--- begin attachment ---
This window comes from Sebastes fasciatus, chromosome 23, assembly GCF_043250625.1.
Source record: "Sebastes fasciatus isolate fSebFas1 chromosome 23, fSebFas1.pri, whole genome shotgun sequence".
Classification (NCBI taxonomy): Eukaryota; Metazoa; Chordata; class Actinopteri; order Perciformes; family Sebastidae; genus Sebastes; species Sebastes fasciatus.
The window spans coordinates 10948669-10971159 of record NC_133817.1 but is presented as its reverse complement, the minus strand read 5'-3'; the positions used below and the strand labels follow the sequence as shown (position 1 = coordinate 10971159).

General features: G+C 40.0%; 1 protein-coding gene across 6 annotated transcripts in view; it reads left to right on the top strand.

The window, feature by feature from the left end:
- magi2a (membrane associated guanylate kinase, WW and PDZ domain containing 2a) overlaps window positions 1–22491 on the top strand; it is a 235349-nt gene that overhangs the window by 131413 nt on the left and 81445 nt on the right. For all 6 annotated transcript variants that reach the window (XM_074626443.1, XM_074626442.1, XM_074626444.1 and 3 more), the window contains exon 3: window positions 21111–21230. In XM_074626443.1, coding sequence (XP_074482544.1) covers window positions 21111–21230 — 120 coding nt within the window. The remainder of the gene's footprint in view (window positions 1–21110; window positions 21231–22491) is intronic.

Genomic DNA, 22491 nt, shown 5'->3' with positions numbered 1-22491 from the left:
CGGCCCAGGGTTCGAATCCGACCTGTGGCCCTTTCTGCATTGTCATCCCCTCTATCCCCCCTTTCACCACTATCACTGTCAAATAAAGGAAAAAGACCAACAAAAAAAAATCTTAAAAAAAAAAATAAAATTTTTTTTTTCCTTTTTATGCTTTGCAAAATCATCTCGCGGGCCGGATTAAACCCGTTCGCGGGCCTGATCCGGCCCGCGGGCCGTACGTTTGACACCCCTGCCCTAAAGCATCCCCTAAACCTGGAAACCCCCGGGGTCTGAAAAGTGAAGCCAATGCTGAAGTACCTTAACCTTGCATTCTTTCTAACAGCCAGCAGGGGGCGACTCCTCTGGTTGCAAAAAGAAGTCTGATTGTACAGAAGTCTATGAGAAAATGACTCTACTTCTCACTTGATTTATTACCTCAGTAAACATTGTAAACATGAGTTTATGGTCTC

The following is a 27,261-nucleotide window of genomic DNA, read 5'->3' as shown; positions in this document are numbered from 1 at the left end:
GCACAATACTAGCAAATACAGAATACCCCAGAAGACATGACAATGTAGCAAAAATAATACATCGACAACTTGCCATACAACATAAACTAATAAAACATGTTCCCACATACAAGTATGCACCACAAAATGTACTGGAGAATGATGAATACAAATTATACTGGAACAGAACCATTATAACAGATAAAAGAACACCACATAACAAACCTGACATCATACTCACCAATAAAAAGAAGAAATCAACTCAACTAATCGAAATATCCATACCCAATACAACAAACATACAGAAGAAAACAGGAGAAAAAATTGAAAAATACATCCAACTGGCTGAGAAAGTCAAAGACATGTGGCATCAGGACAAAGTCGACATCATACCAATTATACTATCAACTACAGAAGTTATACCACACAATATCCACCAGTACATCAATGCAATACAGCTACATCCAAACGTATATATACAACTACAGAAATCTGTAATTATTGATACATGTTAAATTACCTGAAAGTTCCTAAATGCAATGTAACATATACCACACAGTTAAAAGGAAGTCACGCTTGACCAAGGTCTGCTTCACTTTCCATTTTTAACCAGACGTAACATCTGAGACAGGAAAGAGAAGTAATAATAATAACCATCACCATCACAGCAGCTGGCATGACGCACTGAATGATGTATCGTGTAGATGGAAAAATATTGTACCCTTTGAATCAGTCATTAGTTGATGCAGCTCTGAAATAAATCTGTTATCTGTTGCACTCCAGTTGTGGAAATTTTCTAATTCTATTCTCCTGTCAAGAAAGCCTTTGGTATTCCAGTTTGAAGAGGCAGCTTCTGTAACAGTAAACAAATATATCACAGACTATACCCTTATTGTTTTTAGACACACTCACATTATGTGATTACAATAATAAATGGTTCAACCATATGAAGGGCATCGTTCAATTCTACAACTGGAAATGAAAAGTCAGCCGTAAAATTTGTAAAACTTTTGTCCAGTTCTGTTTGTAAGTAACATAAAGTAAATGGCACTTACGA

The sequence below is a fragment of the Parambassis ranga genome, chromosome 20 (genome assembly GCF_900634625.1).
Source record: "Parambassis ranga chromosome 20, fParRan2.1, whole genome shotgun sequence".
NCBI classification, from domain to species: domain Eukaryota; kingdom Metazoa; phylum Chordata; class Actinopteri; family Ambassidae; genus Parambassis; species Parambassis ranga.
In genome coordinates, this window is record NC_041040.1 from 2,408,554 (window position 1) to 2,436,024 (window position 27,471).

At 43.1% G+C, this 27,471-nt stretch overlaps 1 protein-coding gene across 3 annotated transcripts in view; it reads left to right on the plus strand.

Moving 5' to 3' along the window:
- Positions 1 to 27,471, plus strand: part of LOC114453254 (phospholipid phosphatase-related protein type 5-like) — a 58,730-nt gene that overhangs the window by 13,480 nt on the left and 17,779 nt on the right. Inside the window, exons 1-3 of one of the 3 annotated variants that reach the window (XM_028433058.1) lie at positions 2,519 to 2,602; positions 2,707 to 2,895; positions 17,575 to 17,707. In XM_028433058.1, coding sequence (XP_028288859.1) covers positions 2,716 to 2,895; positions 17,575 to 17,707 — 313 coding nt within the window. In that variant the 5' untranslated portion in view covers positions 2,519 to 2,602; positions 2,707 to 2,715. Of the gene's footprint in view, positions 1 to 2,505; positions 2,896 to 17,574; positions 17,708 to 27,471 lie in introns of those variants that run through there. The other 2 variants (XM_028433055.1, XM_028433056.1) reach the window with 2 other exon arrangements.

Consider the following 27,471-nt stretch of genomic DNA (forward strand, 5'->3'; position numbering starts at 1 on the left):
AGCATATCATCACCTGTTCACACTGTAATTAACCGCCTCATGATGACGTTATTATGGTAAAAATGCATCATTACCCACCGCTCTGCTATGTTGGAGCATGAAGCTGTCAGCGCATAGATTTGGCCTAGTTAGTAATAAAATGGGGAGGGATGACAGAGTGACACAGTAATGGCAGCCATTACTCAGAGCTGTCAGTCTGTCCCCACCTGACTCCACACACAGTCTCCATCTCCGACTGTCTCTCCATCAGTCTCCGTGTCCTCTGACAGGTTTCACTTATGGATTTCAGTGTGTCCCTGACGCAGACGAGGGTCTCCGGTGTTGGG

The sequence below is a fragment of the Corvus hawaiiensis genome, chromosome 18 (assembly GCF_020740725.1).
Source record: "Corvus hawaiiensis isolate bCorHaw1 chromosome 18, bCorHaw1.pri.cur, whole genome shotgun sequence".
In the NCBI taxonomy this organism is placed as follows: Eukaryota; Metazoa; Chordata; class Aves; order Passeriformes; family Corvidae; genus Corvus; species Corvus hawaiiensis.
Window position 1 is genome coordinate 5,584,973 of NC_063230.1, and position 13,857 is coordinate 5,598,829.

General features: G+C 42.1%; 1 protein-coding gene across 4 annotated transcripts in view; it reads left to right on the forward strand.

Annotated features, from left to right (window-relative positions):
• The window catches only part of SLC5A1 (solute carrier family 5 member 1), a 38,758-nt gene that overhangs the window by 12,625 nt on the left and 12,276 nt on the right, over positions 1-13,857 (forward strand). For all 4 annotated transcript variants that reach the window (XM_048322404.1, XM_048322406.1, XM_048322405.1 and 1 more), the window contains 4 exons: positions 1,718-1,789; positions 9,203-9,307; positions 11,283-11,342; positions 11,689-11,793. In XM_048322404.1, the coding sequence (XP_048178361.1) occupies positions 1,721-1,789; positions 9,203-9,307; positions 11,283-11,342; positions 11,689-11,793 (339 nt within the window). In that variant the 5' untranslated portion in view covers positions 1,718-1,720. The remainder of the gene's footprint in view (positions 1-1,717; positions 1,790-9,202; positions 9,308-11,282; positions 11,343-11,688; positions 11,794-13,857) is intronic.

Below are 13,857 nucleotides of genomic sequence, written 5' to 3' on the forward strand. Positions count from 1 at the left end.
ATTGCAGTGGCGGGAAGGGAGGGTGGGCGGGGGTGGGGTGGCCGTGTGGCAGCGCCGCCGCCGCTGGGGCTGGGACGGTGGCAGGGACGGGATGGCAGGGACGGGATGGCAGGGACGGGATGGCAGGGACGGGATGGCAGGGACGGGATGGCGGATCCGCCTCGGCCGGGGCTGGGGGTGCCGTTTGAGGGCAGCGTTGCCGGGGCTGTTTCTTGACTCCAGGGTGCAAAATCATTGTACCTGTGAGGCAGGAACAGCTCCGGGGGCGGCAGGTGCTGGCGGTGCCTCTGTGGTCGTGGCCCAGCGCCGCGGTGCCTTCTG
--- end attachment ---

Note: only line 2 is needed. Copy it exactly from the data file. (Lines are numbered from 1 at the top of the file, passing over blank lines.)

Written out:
Source record: "Sebastes fasciatus isolate fSebFas1 chromosome 23, fSebFas1.pri, whole genome shotgun sequence".